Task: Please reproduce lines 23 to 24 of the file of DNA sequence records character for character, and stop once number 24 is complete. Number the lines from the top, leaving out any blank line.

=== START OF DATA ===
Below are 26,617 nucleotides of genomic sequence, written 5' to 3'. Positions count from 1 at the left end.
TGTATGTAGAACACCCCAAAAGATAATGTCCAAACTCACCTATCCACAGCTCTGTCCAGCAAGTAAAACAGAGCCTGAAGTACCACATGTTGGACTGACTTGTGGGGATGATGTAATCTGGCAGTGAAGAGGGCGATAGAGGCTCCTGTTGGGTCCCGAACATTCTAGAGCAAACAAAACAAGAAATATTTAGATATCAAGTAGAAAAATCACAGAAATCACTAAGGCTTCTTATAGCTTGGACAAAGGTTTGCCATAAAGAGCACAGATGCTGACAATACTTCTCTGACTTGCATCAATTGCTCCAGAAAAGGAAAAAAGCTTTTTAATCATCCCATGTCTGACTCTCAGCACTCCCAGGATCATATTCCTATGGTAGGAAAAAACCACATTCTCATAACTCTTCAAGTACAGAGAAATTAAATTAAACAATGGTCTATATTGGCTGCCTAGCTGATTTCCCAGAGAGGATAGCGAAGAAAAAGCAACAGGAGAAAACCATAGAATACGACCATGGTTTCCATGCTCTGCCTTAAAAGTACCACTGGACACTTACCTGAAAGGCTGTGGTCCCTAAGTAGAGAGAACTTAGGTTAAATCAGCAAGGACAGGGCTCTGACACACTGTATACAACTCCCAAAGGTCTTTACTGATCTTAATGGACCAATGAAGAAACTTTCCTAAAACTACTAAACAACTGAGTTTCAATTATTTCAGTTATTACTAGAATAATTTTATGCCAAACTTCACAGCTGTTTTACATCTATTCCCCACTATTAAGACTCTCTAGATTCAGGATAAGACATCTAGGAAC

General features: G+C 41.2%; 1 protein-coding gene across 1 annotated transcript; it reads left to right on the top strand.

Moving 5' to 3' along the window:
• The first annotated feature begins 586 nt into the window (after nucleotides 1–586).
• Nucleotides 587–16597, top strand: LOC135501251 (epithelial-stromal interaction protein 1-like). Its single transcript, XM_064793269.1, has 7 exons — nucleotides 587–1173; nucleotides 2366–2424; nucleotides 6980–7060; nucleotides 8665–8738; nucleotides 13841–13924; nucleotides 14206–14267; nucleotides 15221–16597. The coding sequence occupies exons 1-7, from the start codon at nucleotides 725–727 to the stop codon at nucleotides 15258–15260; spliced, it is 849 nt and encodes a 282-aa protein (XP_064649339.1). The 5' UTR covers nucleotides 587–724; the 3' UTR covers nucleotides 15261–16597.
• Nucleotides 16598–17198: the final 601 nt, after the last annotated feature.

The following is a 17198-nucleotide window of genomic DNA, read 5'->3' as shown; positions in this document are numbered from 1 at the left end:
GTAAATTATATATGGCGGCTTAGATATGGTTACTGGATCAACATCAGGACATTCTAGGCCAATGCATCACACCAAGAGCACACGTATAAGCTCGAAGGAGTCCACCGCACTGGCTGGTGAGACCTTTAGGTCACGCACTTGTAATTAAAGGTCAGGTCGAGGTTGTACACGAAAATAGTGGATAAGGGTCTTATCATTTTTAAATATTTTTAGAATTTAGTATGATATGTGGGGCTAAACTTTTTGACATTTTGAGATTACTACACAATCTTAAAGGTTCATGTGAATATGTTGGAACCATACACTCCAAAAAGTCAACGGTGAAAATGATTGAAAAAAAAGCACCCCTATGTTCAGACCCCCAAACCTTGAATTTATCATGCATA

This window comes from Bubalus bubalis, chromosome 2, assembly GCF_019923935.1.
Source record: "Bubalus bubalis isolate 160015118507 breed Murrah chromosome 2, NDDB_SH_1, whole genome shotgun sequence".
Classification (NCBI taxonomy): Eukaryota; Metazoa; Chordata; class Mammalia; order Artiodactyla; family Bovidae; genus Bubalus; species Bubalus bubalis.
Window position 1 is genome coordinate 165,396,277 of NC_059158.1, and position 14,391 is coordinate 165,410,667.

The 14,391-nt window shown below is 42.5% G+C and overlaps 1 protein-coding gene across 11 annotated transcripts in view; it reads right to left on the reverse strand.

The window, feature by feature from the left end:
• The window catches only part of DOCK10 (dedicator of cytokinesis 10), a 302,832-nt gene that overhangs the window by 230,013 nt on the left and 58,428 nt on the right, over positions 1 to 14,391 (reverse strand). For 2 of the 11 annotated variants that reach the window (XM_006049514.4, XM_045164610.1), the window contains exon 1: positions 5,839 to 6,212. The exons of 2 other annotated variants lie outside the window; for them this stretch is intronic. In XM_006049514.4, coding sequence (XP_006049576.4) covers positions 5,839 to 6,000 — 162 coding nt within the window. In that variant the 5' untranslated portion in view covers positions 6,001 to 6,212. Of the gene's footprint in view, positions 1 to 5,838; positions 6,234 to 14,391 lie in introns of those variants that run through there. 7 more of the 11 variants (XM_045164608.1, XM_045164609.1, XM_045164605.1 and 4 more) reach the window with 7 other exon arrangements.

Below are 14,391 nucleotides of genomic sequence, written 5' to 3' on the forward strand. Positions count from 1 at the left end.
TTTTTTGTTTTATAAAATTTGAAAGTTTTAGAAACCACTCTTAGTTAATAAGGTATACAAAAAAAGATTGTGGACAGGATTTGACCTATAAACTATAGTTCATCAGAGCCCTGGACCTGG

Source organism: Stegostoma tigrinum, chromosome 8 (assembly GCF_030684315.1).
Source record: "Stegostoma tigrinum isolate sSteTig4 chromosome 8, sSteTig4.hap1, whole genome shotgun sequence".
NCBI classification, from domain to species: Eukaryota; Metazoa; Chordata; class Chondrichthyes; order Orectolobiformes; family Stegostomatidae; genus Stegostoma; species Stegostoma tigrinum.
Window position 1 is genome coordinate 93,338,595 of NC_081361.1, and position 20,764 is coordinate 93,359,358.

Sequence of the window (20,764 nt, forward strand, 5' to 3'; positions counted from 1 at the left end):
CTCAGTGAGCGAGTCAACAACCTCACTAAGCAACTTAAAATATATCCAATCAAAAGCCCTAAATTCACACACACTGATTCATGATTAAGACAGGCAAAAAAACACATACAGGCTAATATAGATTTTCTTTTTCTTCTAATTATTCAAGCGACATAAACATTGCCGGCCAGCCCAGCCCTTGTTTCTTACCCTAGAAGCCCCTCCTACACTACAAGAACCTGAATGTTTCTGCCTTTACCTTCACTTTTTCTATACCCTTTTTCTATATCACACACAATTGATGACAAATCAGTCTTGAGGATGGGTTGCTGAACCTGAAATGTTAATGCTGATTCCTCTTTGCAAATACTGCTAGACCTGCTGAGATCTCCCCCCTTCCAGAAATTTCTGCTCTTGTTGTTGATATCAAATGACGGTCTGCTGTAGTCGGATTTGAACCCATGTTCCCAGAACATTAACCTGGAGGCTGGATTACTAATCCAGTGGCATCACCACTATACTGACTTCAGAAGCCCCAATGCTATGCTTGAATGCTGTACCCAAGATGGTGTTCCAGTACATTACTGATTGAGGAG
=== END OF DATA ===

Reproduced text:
Sequence of the window (20,764 nt, forward strand, 5' to 3'; positions counted from 1 at the left end):
CTCAGTGAGCGAGTCAACAACCTCACTAAGCAACTTAAAATATATCCAATCAAAAGCCCTAAATTCACACACACTGATTCATGATTAAGACAGGCAAAAAAACACATACAGGCTAATATAGATTTTCTTTTTCTTCTAATTATTCAAGCGACATAAACATTGCCGGCCAGCCCAGCCCTTGTTTCTTACCCTAGAAGCCCCTCCTACACTACAAGAACCTGAATGTTTCTGCCTTTACCTTCACTTTTTCTATACCCTTTTTCTATATCACACACAATTGATGACAAATCAGTCTTGAGGATGGGTTGCTGAACCTGAAATGTTAATGCTGATTCCTCTTTGCAAATACTGCTAGACCTGCTGAGATCTCCCCCCTTCCAGAAATTTCTGCTCTTGTTGTTGATATCAAATGACGGTCTGCTGTAGTCGGATTTGAACCCATGTTCCCAGAACATTAACCTGGAGGCTGGATTACTAATCCAGTGGCATCACCACTATACTGACTTCAGAAGCCCCAATGCTATGCTTGAATGCTGTACCCAAGATGGTGTTCCAGTACATTACTGATTGAGGAG